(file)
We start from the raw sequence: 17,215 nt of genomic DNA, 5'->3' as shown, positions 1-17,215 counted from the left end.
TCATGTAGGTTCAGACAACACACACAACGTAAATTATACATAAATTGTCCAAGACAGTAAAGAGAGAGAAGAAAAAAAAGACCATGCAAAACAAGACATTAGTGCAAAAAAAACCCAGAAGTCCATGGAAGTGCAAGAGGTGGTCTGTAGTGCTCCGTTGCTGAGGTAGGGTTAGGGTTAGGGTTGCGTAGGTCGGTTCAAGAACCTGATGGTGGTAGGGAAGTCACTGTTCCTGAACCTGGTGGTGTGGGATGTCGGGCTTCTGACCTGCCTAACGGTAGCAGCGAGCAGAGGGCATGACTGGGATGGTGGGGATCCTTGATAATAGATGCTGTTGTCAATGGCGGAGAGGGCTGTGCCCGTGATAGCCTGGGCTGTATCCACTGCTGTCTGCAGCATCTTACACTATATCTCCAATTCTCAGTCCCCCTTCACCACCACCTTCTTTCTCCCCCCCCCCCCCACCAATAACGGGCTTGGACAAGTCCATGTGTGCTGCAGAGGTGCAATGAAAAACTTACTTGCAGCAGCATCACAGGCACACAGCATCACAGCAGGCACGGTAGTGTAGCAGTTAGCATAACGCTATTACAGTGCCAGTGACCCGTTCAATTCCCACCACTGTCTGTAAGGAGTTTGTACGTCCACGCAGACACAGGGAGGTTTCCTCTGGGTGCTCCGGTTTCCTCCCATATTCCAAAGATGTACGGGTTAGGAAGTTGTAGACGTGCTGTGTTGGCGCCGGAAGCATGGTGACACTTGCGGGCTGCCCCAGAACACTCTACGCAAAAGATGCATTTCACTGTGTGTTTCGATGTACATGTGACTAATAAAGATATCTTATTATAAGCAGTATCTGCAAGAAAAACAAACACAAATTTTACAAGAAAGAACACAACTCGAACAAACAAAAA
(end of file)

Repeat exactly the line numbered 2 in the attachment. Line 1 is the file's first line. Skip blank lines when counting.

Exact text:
TCATGTAGGTTCAGACAACACACACAACGTAAATTATACATAAATTGTCCAAGACAGTAAAGAGAGAGAAGAAAAAAAAGACCATGCAAAACAAGACATTAGTGCAAAAAAAACCCAGAAGTCCATGGAAGTGCAAGAGGTGGTCTGTAGTGCTCCGTTGCTGAGGTAGGGTTAGGGTTAGGGTTGCGTAGGTCGGTTCAAGAACCTGATGGTGGTAGGGAAGTCACTGTTCCTGAACCTGGTGGTGTGGGATGTCGGGCTTCTGACCTGCCTAACGGTAGCAGCGAGCAGAGGGCATGACTGGGATGGTGGGGATCCTTGATAATAGATGCTGTTGTCAATGGCGGAGAGGGCTGTGCCCGTGATAGCCTGGGCTGTATCCACTGCTGTCTGCAGCATCTTACACTATATCTCCAATTCTCAGTCCCCCTTCACCACCACCTTCTTTCTCCCCCCCCCCCCCACCAATAACGGGCTTGGACAAGTCCATGTGTGCTGCAGAGGTGCAATGAAAAACTTACTTGCAGCAGCATCACAGGCACACAGCATCACAGCAGGCACGGTAGTGTAGCAGTTAGCATAACGCTATTACAGTGCCAGTGACCCGTTCAATTCCCACCACTGTCTGTAAGGAGTTTGTACGTCCACGCAGACACAGGGAGGTTTCCTCTGGGTGCTCCGGTTTCCTCCCATATTCCAAAGATGTACGGGTTAGGAAGTTGTAGACGTGCTGTGTTGGCGCCGGAAGCATGGTGACACTTGCGGGCTGCCCCAGAACACTCTACGCAAAAGATGCATTTCACTGTGTGTTTCGATGTACATGTGACTAATAAAGATATCTTATTATAAGCAGTATCTGCAAGAAAAACAAACACAAATTTTACAAGAAAGAACACAACTCGAACAAACAAAAA